GYG Day 4. Don’t always speak like a native.

I always preach, listen and copy! Most of the time this advice is the easiest way to learn to speak a language and it’s the way we learn to speak our native language.

However, if you watch ‘Vid of the week’ (VOTW) – ‘Common mistakes natives make’ (click on link) @ www.teatimetitbits.de , you’ll find out that natives don’t always get it right. BTW you can get a summary of the “Common mistakes even natives make’ https://teatimetitbits.de/free-pdfs/.

Today, I would like to go into 4 specific ‘grammar’ terms, which he mentions in the vid. Are you ready for them?

(In)transitive verbs.

‘Transitive verbs’ are used with a direct object (thingybob), ‘Intransitive verbs’ are used without a direct object. e.g. ‘she wrote a letter’ (letter is the direct object), e.g. ‘He died suddenly’ to die is intransitive

Homophones.

Homophone is a word that is pronounced like another word but has a different spelling or meaning e.g. some & sum.

Stative verbs.

 A stative verb describes the way something IS (be, seem, understand, like, own etc) not an ACTION, which are known as dynamic verbs (eat, grow, knock etc)

The subjunctive mood.

The subjunctive mood is a special form of a verb used to talk about imaginary situations (made-up hypothetical situations that will never happen).

  1. e.g. If my mom were to become the President … If + were (not was) + infinitive (to become),
  2. demands e.g. “Schools require that each student be on time daily” be (not is) or
  3. requests, e.g. “Michelle requests that each quest bring a bottle of vine.” bring (not brings)
  4. or wishes  that haven’t happened yet e.g. I wish he were able to come to the birthday party.

N.B. when you use the verb ‘to be’) in the subjunctive mood, use ‘be’ in the present tense and ‘were’ in the past or future tense (see above example) no matter what the subject is. When you use the he or she form, drop the ‘s’ or ‘es’ at the end of the verb (see example 3).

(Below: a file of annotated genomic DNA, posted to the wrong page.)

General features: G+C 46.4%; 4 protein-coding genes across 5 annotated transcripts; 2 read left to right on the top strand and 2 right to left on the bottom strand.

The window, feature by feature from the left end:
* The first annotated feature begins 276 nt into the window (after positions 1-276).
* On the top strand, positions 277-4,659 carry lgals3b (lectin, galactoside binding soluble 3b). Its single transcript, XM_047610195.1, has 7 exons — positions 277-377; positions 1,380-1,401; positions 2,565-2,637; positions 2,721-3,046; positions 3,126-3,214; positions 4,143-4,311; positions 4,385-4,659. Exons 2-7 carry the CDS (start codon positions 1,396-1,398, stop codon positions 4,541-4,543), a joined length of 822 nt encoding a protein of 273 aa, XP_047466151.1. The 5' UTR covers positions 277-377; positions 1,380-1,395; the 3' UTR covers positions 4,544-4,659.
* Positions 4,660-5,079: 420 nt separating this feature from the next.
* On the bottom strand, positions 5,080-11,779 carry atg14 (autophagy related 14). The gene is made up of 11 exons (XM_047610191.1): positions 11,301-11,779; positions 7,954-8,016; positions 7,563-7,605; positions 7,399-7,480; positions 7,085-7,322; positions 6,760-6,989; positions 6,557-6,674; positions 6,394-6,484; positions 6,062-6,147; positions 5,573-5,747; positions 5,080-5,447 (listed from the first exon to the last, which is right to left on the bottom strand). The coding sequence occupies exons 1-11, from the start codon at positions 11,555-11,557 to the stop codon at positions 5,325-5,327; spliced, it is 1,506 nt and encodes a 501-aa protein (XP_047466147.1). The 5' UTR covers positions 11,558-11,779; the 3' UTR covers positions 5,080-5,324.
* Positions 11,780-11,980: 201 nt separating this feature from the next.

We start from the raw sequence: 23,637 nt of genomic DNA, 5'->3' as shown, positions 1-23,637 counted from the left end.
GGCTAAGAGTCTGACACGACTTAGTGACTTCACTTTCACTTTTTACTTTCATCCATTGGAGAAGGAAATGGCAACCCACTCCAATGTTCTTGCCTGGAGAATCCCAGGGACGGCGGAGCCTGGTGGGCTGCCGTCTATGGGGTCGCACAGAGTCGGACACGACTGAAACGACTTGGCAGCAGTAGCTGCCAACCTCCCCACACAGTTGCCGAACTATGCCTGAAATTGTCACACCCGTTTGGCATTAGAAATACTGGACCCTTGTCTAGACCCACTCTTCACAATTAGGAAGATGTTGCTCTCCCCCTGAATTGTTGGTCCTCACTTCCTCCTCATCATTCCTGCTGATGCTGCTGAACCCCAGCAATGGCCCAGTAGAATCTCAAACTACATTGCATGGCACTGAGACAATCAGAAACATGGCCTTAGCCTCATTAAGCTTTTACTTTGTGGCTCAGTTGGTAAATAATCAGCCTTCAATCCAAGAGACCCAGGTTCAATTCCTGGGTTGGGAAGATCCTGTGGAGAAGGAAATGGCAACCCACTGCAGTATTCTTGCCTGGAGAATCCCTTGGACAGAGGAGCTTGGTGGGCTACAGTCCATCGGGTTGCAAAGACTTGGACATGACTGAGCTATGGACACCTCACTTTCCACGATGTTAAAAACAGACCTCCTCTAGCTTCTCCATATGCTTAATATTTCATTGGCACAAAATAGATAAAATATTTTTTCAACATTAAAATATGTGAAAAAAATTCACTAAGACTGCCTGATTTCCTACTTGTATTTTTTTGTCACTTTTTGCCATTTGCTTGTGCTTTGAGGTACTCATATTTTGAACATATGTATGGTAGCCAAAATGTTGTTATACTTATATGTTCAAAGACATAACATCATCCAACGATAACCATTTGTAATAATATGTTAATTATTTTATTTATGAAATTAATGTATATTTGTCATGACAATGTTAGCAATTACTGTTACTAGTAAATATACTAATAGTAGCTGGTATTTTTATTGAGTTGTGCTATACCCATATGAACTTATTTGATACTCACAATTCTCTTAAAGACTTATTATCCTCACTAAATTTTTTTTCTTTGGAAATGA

Hope that has clued you up a little and with PDF sheet at hand the VOTW wonN’T be all Greek to you!!!!!!

to preach (etw propagieren), however (Jedoch), summary (Zusammenfassung), terms (Begriffe), to mention (erwähnen), thingybob (Dingsbums), to pronounce (aussprechen), demand (Aufforderung), request (Bitte), to clue sb up (informieren), to be all Greek to sb (böhmische Dörfer für jdn sein),

6 thoughts on “GYG Day 4. Don’t always speak like a native.

I‘m still waiting for the perfect situation to use the subjunctive mood. Can‘t wait to see those baffled and confused faces of my fellows. 😉

BTW: what‘s Greek for you (thanks to Shakespeare‘s „The Tragedy of Julius Caesar“ where it occured first), is Spanish for Germans („das kommt mir Spanisch vor“), whereas for Spanish people it‘s all Chinese.

And another BTW: I don‘t always speak like natives – I speak like Dave! 😉 I‘ve already learned so much from you and that‘s why I appreciate your effort and enjoy your blog every day. Trank you!

Hehe, in fact I‘ve already heard you talking! And this time I have to admit that YouTube is great. 😉
Do you happen to remember that someone of our xing group posted a link to a video of the „ui! Netzwerktreffen 2017“? In this clip we can see you giving a presentation – and of course hear you, too. Well, yes, I do love the Northern accent! Robbie Williams like… his music is ok, at least some of his classics, but I love listening to him! Same with you. Music to my ears!

Oh, and you need an edit button! I can‘t stand seeing all my typos! My mobile always tries to turn all my words into German and quite often I recognize some of its solos not before having hit the send button. E. g. thank is always turned into trank etc

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